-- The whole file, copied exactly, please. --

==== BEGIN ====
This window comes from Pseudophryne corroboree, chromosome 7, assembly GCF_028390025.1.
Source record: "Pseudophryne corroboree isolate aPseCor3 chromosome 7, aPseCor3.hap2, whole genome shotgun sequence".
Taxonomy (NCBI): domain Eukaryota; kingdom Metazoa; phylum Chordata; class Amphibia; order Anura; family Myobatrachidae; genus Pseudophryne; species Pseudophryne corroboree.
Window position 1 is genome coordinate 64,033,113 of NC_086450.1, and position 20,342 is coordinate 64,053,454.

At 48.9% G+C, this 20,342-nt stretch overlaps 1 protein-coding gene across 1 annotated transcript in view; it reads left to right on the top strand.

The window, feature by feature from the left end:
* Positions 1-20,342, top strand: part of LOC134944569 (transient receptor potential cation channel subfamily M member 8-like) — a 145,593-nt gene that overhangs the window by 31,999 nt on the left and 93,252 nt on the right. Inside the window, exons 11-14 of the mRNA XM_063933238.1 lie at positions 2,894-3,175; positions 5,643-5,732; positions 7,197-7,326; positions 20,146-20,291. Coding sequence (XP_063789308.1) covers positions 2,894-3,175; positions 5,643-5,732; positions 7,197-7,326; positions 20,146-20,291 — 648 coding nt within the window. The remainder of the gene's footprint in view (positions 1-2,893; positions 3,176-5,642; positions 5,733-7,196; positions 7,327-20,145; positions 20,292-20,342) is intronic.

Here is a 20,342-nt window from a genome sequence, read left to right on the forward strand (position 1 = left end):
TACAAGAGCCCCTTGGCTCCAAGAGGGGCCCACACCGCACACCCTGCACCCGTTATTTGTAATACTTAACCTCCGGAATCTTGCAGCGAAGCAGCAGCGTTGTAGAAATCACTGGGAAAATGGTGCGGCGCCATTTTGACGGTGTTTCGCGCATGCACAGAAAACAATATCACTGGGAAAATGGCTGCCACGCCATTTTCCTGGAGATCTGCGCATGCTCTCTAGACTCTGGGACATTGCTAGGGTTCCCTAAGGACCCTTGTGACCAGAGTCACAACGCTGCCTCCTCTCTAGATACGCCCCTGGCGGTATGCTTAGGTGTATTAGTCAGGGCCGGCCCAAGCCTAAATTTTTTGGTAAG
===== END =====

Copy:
This window comes from Pseudophryne corroboree, chromosome 7, assembly GCF_028390025.1.
Source record: "Pseudophryne corroboree isolate aPseCor3 chromosome 7, aPseCor3.hap2, whole genome shotgun sequence".
Taxonomy (NCBI): domain Eukaryota; kingdom Metazoa; phylum Chordata; class Amphibia; order Anura; family Myobatrachidae; genus Pseudophryne; species Pseudophryne corroboree.
Window position 1 is genome coordinate 64,033,113 of NC_086450.1, and position 20,342 is coordinate 64,053,454.

At 48.9% G+C, this 20,342-nt stretch overlaps 1 protein-coding gene across 1 annotated transcript in view; it reads left to right on the top strand.

The window, feature by feature from the left end:
* Positions 1-20,342, top strand: part of LOC134944569 (transient receptor potential cation channel subfamily M member 8-like) — a 145,593-nt gene that overhangs the window by 31,999 nt on the left and 93,252 nt on the right. Inside the window, exons 11-14 of the mRNA XM_063933238.1 lie at positions 2,894-3,175; positions 5,643-5,732; positions 7,197-7,326; positions 20,146-20,291. Coding sequence (XP_063789308.1) covers positions 2,894-3,175; positions 5,643-5,732; positions 7,197-7,326; positions 20,146-20,291 — 648 coding nt within the window. The remainder of the gene's footprint in view (positions 1-2,893; positions 3,176-5,642; positions 5,733-7,196; positions 7,327-20,145; positions 20,292-20,342) is intronic.

Here is a 20,342-nt window from a genome sequence, read left to right on the forward strand (position 1 = left end):
TACAAGAGCCCCTTGGCTCCAAGAGGGGCCCACACCGCACACCCTGCACCCGTTATTTGTAATACTTAACCTCCGGAATCTTGCAGCGAAGCAGCAGCGTTGTAGAAATCACTGGGAAAATGGTGCGGCGCCATTTTGACGGTGTTTCGCGCATGCACAGAAAACAATATCACTGGGAAAATGGCTGCCACGCCATTTTCCTGGAGATCTGCGCATGCTCTCTAGACTCTGGGACATTGCTAGGGTTCCCTAAGGACCCTTGTGACCAGAGTCACAACGCTGCCTCCTCTCTAGATACGCCCCTGGCGGTATGCTTAGGTGTATTAGTCAGGGCCGGCCCAAGCCTAAATTTTTTGGTAAG